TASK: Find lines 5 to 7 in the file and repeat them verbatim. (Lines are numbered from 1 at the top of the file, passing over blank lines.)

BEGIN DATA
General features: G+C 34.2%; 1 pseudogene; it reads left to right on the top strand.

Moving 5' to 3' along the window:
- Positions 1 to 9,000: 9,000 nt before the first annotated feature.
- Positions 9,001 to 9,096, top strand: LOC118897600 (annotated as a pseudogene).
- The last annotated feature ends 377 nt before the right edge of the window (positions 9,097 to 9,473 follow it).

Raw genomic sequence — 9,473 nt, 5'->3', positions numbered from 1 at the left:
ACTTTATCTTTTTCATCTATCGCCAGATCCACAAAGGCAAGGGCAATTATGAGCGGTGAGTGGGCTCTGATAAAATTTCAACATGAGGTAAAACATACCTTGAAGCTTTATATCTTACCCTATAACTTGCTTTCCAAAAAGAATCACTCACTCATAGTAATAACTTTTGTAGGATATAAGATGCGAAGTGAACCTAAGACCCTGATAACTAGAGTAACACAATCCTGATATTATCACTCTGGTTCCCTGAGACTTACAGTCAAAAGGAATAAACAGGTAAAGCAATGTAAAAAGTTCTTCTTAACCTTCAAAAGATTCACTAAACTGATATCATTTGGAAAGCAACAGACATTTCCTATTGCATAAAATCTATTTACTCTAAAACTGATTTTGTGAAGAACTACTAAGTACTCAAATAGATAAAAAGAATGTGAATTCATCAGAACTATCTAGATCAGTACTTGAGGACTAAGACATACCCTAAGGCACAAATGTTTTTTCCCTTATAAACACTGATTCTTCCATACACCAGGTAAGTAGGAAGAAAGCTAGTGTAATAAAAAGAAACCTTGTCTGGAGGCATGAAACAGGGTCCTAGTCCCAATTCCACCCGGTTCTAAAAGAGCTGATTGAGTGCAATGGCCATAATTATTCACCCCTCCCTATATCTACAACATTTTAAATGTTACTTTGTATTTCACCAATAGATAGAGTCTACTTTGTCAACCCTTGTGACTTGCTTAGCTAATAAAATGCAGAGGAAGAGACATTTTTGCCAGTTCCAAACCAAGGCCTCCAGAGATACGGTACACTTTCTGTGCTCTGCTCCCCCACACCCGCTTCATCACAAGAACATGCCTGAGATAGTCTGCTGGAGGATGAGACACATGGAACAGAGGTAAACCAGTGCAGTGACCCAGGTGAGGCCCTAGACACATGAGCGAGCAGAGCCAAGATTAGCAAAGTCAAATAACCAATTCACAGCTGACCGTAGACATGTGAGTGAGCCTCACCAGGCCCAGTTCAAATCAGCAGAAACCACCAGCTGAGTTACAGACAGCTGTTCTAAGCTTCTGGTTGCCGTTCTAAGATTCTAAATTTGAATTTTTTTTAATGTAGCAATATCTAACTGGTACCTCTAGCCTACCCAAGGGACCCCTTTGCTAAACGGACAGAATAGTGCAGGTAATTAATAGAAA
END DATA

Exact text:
- The last annotated feature ends 377 nt before the right edge of the window (positions 9,097 to 9,473 follow it).

Raw genomic sequence — 9,473 nt, 5'->3', positions numbered from 1 at the left:
ACTTTATCTTTTTCATCTATCGCCAGATCCACAAAGGCAAGGGCAATTATGAGCGGTGAGTGGGCTCTGATAAAATTTCAACATGAGGTAAAACATACCTTGAAGCTTTATATCTTACCCTATAACTTGCTTTCCAAAAAGAATCACTCACTCATAGTAATAACTTTTGTAGGATATAAGATGCGAAGTGAACCTAAGACCCTGATAACTAGAGTAACACAATCCTGATATTATCACTCTGGTTCCCTGAGACTTACAGTCAAAAGGAATAAACAGGTAAAGCAATGTAAAAAGTTCTTCTTAACCTTCAAAAGATTCACTAAACTGATATCATTTGGAAAGCAACAGACATTTCCTATTGCATAAAATCTATTTACTCTAAAACTGATTTTGTGAAGAACTACTAAGTACTCAAATAGATAAAAAGAATGTGAATTCATCAGAACTATCTAGATCAGTACTTGAGGACTAAGACATACCCTAAGGCACAAATGTTTTTTCCCTTATAAACACTGATTCTTCCATACACCAGGTAAGTAGGAAGAAAGCTAGTGTAATAAAAAGAAACCTTGTCTGGAGGCATGAAACAGGGTCCTAGTCCCAATTCCACCCGGTTCTAAAAGAGCTGATTGAGTGCAATGGCCATAATTATTCACCCCTCCCTATATCTACAACATTTTAAATGTTACTTTGTATTTCACCAATAGATAGAGTCTACTTTGTCAACCCTTGTGACTTGCTTAGCTAATAAAATGCAGAGGAAGAGACATTTTTGCCAGTTCCAAACCAAGGCCTCCAGAGATACGGTACACTTTCTGTGCTCTGCTCCCCCACACCCGCTTCATCACAAGAACATGCCTGAGATAGTCTGCTGGAGGATGAGACACATGGAACAGAGGTAAACCAGTGCAGTGACCCAGGTGAGGCCCTAGACACATGAGCGAGCAGAGCCAAGATTAGCAAAGTCAAATAACCAATTCACAGCTGACCGTAGACATGTGAGTGAGCCTCACCAGGCCCAGTTCAAATCAGCAGAAACCACCAGCTGAGTTACAGACAGCTGTTCTAAGCTTCTGGTTGCCGTTCTAAGATTCTAAATTTGAATTTTTTTTAATGTAGCAATATCTAACTGGTACCTCTAGCCTACCCAAGGGACCCCTTTGCTAAACGGACAGAATAGTGCAGGTAATTAATAGAAA